Co-expression network analysis

In the co-expression network, degree represents the number of connections of a node in a network and betweenness centrality is the number of times that a path passes through the node, which represents the influence this node exerts over other nodes and their potential interactions in the network [32]. Thus, both degree and betweenness centrality are measures of the function of a node in network connectivity [33]. As shown in Fig. 5, the co-expression network revealed 7 genes (FAM210A, SLC26A6, FBXW5, EIF6, ZSCAN10, FPGS, ARMCX2) with higher degree and betweenness centrality (ranking in top 7, Additional file 5) than others, indicating a more critical role played by them in the network.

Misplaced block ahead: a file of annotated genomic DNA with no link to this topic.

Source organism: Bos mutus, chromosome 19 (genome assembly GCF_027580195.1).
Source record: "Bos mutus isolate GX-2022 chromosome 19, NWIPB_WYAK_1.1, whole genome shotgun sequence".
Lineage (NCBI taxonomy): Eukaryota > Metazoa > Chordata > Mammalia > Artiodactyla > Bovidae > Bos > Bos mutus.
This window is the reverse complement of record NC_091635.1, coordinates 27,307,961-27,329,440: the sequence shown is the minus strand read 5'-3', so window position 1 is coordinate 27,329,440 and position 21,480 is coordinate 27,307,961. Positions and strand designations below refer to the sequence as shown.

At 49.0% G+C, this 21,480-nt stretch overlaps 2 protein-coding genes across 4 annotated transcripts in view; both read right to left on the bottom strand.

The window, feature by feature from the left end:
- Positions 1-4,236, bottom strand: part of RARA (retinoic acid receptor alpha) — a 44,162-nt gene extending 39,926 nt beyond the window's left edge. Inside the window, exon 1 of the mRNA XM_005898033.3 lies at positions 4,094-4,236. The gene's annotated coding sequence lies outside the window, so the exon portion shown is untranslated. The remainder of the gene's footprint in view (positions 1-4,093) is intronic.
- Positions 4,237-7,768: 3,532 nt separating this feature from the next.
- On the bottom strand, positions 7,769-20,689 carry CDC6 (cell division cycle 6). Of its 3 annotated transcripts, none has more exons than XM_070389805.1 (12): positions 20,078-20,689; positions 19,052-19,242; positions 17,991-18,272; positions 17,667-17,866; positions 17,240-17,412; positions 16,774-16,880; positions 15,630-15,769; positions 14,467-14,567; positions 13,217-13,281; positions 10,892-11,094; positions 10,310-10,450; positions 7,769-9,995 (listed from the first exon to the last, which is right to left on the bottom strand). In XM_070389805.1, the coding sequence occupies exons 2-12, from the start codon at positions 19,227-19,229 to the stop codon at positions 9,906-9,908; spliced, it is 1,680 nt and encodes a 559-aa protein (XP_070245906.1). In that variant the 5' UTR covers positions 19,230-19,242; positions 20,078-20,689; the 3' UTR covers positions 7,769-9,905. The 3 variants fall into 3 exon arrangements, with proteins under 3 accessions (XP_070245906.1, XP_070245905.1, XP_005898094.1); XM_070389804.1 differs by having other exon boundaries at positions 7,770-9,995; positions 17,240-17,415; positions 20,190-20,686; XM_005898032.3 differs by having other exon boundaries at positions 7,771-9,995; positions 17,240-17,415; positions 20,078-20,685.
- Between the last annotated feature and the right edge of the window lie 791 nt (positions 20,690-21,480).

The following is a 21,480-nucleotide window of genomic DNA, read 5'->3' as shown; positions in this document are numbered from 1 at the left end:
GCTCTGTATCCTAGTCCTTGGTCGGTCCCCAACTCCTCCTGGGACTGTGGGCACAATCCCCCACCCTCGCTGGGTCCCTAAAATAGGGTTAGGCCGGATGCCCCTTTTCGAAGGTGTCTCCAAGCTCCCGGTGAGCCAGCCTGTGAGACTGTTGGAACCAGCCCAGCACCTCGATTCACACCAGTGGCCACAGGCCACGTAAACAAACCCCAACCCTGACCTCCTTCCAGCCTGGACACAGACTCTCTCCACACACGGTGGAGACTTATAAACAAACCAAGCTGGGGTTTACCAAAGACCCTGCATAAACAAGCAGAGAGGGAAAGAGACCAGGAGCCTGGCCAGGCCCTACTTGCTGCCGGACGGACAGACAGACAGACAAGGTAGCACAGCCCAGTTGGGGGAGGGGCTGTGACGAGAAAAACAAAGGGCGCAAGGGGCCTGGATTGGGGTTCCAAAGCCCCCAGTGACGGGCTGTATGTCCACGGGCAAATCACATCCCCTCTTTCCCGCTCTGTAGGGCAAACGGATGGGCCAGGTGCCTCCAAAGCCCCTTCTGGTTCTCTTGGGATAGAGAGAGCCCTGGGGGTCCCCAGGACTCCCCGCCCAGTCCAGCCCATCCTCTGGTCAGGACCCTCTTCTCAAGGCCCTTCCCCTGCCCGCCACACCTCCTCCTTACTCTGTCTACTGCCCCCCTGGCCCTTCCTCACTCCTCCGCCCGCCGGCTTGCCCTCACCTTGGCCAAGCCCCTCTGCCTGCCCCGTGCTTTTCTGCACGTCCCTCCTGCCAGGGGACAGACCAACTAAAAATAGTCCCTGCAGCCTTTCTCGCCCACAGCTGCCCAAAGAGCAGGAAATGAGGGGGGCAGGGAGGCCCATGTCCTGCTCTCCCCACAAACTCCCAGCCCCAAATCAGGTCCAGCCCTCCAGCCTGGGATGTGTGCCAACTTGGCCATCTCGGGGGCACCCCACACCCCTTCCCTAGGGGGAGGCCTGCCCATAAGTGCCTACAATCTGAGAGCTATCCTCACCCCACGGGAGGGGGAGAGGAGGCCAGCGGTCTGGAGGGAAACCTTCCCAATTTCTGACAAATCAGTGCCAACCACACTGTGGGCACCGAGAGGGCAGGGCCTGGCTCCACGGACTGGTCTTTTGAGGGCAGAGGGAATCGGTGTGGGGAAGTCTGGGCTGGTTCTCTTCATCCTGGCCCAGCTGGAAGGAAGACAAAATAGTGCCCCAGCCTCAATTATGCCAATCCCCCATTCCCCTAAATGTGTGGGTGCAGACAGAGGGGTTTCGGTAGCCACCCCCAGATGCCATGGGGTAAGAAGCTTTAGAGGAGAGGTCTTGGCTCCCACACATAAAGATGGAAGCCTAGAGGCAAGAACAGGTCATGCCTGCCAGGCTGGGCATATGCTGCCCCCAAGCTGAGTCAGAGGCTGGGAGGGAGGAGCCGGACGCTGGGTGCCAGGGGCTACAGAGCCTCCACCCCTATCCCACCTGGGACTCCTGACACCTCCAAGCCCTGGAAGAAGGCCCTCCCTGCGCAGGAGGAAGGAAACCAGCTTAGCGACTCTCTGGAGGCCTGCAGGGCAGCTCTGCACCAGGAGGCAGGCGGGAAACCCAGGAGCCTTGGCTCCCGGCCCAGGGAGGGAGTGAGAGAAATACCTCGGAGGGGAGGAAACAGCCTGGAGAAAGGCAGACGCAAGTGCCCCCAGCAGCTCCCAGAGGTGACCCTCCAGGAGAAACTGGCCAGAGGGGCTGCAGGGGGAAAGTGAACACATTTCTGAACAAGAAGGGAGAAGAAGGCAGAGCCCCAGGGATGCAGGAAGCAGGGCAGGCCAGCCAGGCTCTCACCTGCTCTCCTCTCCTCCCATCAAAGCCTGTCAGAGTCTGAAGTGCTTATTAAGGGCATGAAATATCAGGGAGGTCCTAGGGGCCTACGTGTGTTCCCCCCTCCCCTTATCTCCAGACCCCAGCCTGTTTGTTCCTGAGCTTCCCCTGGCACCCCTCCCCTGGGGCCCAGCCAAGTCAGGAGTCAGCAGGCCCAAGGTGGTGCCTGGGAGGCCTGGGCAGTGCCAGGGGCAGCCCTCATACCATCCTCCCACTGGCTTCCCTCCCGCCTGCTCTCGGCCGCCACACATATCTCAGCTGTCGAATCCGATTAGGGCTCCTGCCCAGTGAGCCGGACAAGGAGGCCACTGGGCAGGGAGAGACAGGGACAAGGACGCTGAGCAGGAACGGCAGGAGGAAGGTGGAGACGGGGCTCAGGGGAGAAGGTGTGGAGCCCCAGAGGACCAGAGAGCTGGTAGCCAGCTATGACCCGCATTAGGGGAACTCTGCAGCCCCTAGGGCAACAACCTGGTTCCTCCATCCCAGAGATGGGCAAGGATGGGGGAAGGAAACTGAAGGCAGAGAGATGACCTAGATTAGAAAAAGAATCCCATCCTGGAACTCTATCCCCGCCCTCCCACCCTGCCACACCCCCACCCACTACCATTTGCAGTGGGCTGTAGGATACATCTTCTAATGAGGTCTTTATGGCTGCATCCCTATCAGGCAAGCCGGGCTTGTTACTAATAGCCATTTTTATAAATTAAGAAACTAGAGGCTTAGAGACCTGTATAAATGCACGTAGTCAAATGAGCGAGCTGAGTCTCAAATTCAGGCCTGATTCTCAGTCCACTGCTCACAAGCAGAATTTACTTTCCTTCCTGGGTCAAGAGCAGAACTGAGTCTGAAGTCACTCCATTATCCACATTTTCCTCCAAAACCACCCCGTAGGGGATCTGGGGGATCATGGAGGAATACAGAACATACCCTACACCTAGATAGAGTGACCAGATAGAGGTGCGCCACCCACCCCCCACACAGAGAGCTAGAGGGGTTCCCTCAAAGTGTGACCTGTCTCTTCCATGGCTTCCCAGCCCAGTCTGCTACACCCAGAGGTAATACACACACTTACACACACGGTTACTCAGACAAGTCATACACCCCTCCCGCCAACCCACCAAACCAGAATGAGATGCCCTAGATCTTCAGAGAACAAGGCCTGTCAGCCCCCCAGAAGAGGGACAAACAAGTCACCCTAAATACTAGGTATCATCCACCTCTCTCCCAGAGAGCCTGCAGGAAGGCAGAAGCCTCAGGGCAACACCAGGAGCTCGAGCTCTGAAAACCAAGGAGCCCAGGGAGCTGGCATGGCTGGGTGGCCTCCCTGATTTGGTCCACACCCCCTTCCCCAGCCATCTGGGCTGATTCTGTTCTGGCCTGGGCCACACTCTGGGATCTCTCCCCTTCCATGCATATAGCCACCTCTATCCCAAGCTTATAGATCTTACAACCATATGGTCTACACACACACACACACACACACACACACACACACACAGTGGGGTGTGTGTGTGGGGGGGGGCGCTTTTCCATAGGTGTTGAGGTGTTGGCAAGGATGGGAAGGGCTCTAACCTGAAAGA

Among the 7 genes, FAM210A (a mitochondrial gene) which had the highest degree has a crucial role in regulating bone structure and function [34]. SLC26A6 belongs to the solute carrier 26 family, and encodes a protein involved in transporting chloride, oxalate, sulfate and bicarbonate [35,36,37,38,39]. Thus, the inhibited expression of SLC26A6 indicated a decreased transporting ability of chloride, oxalate, sulfate and bicarbonate in liver of CS cows (Fig. 5). FBXW5 is a the TSC2 binding receptor of CUL4 E3 ligase complex [40]. Hu et al. (2008) demonstrated that FBW5 (FBXW5) promotes ubiquitination of tumor suppressor TSC2 by DDB1-CUL4-ROC1 ligase, and depletion of FBW5 stabilizes TSC2 [41]. Ha et al. (2014) demonstrated that intracellular accumulation of TSC2 inhibits the activity of mTOR and increase autophagy [40]. Thus, in the present study, the downregulated FBXW5 seems to imply an intracellular accumulation of TSC2 and consequently an increase in autophagy in liver of CS vs. MF cows. EIF6 is eukaryotic translation initiation factor. Depletion of eIF6 (using specific siRNA-mediated knockdown) in Mz-ChA-2 and TFK-1 cell lines inhibit cell proliferation and induced apoptosis [42], while EIF6 over-expression increases the motility and invasiveness of cancer cells [43]. However, in this study, “positive regulation of apoptotic process” was significantly enriched by downregulated DEG implying that apoptosis was not induced by low-quality forage diet (Fig. 4). In addition, “protein folding” was significantly enriched by downregulated DEG (Fig. 4) and the pathway “Aminoacyl-tRNA biosynthesis” was highly inhibited by CS vs. MF. Thus, combined with the inhibited EIF6, the results of the present study suggested an inhibited protein synthesis in liver of cows fed low-quality forage.